I once wrote a blogpost about fictional fandoms. Well, it stands to reason that fictional fandoms have fictional fans, right? So, this blog post is dedicated to just such fictional individuals. Perhaps they are the ones I identify with most of all. Perhaps the creators of my favorite stories conceived of them to criticize me or, to put it more bluntly, to encourage me to Get A Life. I don’t care. I love being a fangirl and I love my fellow fictional fangirls.
Cather Avery – Fangirl by Rainbow Rowell
Fangirl is centered around Cather Avery, a young girl who goes to university. She is introverted and struggles withe developing a social life, but on the internet she has no problem making friends. On the internet, Cath writes Carry On, Simon, the most popular Simon Snow-fanfic ever. The Simon Snow fandom is fictional, but it it obviously based on the Harry Potter fandom, and it pleases me a lot to see a respectful portrayal of fangirls and fanfiction writers in this book.
Penny Lane – Kate Hudson in Almost Famous
Contrary to popular belief, Penny Lane and her friends, Polexia Aphrodesia and Sapphire, are not fangirls.
Penny Lane: We are not groupies. Groupies sleep with rock stars because they want to be near someone famous. We are here because of the music, we inspire the music. We are Band Aids.
Although, of course, this speech in part serves to make Penny Lane feel better about her chosen occupation, I also think there is something very noble about being a Band Aid; it means putting your love of one specific thing, in this case, the music of fictional band Stillwater, before literally everything else in your life. I am awed by such dedication.
Hazel Grace – The Fault In Our Stars by John Green
John Green shows his readers a take on fandom that is, while somewhat less enchanting than Almost Famous, perhaps more realistic. In The Fault In Our Stars, protagonist Hazel Grace is completely obsessed with the fictional novel An Imperial Affliction by fictional author Peter van Houten. As in Green’s earlier book Paper Towns, the message is that you should never make anyone into more than a person; no idol can live up to such high expectations, and Peter Van Houten is no exception.
Rob – High Fidelity by Nick Hornby
Nick Hornby was the first fanboy I ever saw. I’m serious; before I watched the movie adaptation of High Fidelity when I was about twelve or so, I was unaware of all the people in the world that were just as obsessed with things as I was and still am. For that reason, Rob holds a special place in my heart, even though he’s kind of a douchebag.
Becky Rosen – Supernatural
To tell you the truth I was a little offended by the representation of fangirls when I first encountered Becky Rosen. She is, for lack of a better word, slightly insane. Of course, Supernatural isn’t a show renowned for its subtlety. I think pretty much all female characters and characters of color die on this show. So maybe it was a bit idealistic to expect a nuanced portrayal of the Supernaturl fandom.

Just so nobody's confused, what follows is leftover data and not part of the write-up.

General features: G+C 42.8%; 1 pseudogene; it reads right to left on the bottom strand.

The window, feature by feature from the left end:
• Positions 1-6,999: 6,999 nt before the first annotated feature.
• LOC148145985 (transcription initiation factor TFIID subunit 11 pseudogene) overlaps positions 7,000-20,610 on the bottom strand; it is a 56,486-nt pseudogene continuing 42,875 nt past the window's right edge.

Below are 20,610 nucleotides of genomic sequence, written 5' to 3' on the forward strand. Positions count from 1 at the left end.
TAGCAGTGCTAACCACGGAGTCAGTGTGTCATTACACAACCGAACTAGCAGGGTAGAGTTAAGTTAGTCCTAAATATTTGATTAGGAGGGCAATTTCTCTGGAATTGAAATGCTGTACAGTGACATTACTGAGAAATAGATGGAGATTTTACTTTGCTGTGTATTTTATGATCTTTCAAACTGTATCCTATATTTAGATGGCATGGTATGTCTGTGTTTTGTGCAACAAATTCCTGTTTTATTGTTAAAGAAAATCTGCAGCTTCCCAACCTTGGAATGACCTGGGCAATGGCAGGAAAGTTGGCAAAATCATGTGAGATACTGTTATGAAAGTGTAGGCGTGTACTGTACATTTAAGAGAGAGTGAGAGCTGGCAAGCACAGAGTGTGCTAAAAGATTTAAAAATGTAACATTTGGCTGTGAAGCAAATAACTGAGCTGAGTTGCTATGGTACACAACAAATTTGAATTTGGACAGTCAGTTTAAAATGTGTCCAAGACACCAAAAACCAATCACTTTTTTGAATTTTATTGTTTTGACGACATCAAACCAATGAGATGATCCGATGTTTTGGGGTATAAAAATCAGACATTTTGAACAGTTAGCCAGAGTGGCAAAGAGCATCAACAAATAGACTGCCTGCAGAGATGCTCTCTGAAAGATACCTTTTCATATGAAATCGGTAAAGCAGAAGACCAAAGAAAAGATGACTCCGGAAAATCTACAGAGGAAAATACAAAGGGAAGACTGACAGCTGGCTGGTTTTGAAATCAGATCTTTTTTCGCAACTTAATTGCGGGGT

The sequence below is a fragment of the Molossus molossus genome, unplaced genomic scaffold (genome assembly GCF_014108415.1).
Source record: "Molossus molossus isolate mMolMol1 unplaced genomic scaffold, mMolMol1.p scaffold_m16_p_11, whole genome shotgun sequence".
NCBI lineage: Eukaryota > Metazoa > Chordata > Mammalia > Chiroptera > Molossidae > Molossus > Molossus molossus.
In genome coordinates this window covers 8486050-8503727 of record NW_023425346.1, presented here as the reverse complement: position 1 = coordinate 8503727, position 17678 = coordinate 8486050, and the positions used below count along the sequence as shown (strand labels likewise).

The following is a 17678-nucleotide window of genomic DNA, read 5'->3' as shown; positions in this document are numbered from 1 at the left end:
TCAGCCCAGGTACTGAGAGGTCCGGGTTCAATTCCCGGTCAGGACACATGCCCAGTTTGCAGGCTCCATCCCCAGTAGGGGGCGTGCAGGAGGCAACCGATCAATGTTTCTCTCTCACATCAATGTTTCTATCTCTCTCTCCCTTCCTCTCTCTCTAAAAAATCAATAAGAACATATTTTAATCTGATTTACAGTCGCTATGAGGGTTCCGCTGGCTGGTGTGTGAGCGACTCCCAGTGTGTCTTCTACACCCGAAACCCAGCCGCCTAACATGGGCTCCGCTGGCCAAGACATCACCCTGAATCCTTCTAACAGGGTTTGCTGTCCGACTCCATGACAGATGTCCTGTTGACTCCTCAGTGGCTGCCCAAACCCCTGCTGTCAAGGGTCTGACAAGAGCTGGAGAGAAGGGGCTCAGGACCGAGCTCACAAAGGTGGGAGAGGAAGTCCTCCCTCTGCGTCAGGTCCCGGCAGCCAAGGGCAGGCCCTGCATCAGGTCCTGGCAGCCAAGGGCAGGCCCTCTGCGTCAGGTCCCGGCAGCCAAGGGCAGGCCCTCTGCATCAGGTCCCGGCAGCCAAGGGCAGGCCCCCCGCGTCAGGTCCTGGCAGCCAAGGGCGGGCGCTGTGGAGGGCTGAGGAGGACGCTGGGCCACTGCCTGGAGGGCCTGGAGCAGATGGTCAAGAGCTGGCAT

On the other hand, I think it’s really great that the show engages with its fandom in such a direct way; very few shows do. On Supernatural, the adventures of Sam and Dean make up the story. However, as it turns out, a prophet named Chuck is continually seeing flashes of Sam and Dean’s lives and turning them into a series of novels which are widely popular within the fictional universe of the show.
Becky is a fan of Chuck’s Supernatural books, and she is overjoyed to discover that, in her world, Dean and Sam and the monsters they fight are real.
Throughout the later seasons of Supernatural, the metafictional themes first touched upon when Becky and Chuck are introduced are explored further. Supernatural uses this fiction within their fiction to comment on the actual Supernatural fandom. As you may know, it is a show that lots of fans see homoerotic subtext in, and this issue is also addressed through the self-referential storylines of the Supernatural books. Are you confused yet? Because I am.
Dean: You know they’re brothers, right?
Marie: Well, Duh. But subtext.
In the 200th episode of Supernatural, Fan Fiction (s10e05), Sam and Dean investigate the disappearance of a high school teacher. When they arrive on the scene, they discover that the school’s drama club is performing a musical based on the Supernatural books. God, I love fan service sometimes.
The Empty Hearse – Sherlock
In season three episode one of Sherlock: The Empty Hearse, we are shown an exceptionally strange sequence of scenes that are later proven to be all untrue; these scenes were made up by one of the characters, Anderson, and the other Sherlock-fans within the show he has bonded with in his fanclub The Empty Hearse.
I can get over the fact that this fanclub within the show makes all Sherlock-fans look like they’re obsessed to the point of insanity. Truth be told, maybe I am a little too into Sherlock.
What bothers me is that, in Anderson’s imaginings, there is a clear instance of fan service: an almost-kiss between Sherlock and Moriarty. If you were going to mock Tumblr’s theories on the plot of Sherlock, if you’re going to actively involve the fandom in the plot of the show, wouldn’t it have been better to have an almost-kiss between Sherlock and John? After all, everybody knows that Sherlock and John are really, really, really in love with each other. Then again maybe they didn’t because they take Johnlock much too seriously to joke about it.